Gambling involves risking money or something else of value in a game where the outcome is determined by chance. It can be fun and exciting, but it can also lead to financial problems and other emotional distress. Compulsive gambling tends to run in families and is more common in men than women.
In recent years, the psychiatric community has increasingly viewed pathological gambling as an impulse control disorder, in the same category as kleptomania and pyromania. This shift, which came about through a careful review of research into the biology of addiction, is reflected in the latest version of the Diagnostic and Statistical Manual of Mental Disorders (DSM), which was published this year.
The new classification reflects the increasing recognition that compulsive gambling shares important features with substance-related disorders, such as its clinical expression, brain origin, comorbidity and physiology. In addition, studies have shown that people who struggle with compulsive gambling may be genetically predisposed to thrill-seeking behavior and impulsivity.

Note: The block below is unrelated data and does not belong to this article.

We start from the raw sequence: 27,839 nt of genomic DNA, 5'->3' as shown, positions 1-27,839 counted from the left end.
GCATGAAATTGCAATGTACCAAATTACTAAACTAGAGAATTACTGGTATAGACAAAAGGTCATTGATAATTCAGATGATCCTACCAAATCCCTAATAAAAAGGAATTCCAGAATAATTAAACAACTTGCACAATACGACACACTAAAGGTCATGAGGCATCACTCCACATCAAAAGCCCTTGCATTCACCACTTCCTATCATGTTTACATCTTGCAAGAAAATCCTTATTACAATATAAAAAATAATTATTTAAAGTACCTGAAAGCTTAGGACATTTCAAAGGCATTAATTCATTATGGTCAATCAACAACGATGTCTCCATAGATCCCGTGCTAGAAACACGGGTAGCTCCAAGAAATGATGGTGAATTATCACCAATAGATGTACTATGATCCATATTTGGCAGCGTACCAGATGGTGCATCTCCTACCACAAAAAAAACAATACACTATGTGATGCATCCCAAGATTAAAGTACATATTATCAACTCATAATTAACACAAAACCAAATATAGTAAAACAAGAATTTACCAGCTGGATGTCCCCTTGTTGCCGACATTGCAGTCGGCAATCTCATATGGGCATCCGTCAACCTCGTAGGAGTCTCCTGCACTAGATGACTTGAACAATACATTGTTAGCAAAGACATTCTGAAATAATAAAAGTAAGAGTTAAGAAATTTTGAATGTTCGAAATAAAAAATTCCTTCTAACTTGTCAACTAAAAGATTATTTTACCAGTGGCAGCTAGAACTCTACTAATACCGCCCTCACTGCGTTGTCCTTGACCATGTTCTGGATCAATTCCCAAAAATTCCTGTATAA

If you or someone you know has a problem with gambling, it is important to seek help. Talk to a therapist, who can help you develop healthy coping strategies and find a treatment plan that works for you. You can also join a support group, such as Gamblers Anonymous, which is based on the principles of Alcoholics Anonymous. Another option is to seek family counseling, which can help you set boundaries around gambling and other spending. It is also helpful to have a strong support system, and to avoid chasing your losses, as this can only increase the amount you lose.